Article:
“Afghanistan, already a war-ravaged country, has been made even more difficult to live in by the US occupation, which the US has just amped up again by sending nearly 4,000 more troops. Issues like lack of sanitation, extreme poverty, lack of basic healthcare, pollution and malnutrition have all grown worse, not better, with the US presence there.”

Meanwhile, the US occupation of Iraq has seen the numbers of civilians killed by the US military and the other violence that has wracked the country reach what Jamail calls “apocalyptic totals”. He also makes the pertinent observation that “The US occupation played a huge role in the radicalisation of Iraqi youth and drove many of them into ISIS (also known as Daesh), which continues to plague portions of war-torn Iraq today.” (And not just Iraq, of course, with Daesh fighters active in Libya, Syria and other countries where the US seeks control of oil.)

As Jamail adds, “The US occupation and destruction of the Iraqi state also played a key role in destabilising Syria, which is now another failed state, with hundreds of thousands dead and millions of refugees multiplying as the bloodbath continues.”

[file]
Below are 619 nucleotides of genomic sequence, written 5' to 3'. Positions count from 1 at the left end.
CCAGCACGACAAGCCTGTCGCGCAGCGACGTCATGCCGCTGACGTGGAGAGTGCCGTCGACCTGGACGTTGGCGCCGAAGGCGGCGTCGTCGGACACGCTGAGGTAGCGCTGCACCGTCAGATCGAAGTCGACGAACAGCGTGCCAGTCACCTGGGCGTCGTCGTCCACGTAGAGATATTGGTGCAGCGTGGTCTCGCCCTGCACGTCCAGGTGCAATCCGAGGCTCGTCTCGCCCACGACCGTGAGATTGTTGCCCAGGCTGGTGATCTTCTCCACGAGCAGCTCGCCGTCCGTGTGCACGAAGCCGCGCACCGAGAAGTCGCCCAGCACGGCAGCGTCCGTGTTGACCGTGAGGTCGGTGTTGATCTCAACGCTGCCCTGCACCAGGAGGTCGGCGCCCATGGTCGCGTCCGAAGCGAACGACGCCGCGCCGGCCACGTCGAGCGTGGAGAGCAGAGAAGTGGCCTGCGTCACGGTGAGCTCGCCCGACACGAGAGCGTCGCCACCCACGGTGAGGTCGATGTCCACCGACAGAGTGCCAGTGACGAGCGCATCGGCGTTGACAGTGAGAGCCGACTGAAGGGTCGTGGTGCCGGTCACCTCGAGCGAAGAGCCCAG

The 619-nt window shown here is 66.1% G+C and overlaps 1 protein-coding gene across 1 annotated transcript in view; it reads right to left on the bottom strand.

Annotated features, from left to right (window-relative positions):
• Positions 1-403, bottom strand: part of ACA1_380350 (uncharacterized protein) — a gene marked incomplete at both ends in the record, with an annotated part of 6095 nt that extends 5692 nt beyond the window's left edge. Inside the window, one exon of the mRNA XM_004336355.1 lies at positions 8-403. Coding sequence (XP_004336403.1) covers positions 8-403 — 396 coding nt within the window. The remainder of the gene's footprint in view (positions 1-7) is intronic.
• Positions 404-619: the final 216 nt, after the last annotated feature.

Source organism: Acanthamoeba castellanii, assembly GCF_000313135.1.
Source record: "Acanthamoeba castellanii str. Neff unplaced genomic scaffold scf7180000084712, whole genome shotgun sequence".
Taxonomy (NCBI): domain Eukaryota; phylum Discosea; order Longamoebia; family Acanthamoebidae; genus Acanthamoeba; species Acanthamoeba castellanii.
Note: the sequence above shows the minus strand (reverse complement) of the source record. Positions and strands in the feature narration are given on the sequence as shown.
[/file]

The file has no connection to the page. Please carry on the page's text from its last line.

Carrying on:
Ironically, although US oil giant ExxonMobil took over one of Iraq’s largest oil fields thanks to the US occupation, they have failed to consolidate their position. In fact, Denise Natali, an expert on the Middle East with the National Defence University in Washington, told The New York Times in 2013 that “The Chinese are the biggest beneficiary of this post-Saddam oil boom in Iraq.”

And Jamail supports that view, saying “China, without deploying one soldier or firing one shot, has slowly yet methodically been moving into the mix, and angling for more control of Iraq’s oil, in addition to being its largest oil consumer.” Perhaps China is successful because it chooses to pay for Iraqi oil where the US prefers to simply steal it.

US power in the world has been steadily declining for several decades. Certainly, its days of being the world’s sole superpower are long gone. Nevertheless, US imperialism is loath to give up its dream of world domination. It still maintains roughly 300,000 active military personnel in over 150 countries and nearly 800 bases globally. And yet it finds itself unable to browbeat even a small country like the DPRK without having to call on the help of the international community via the UN.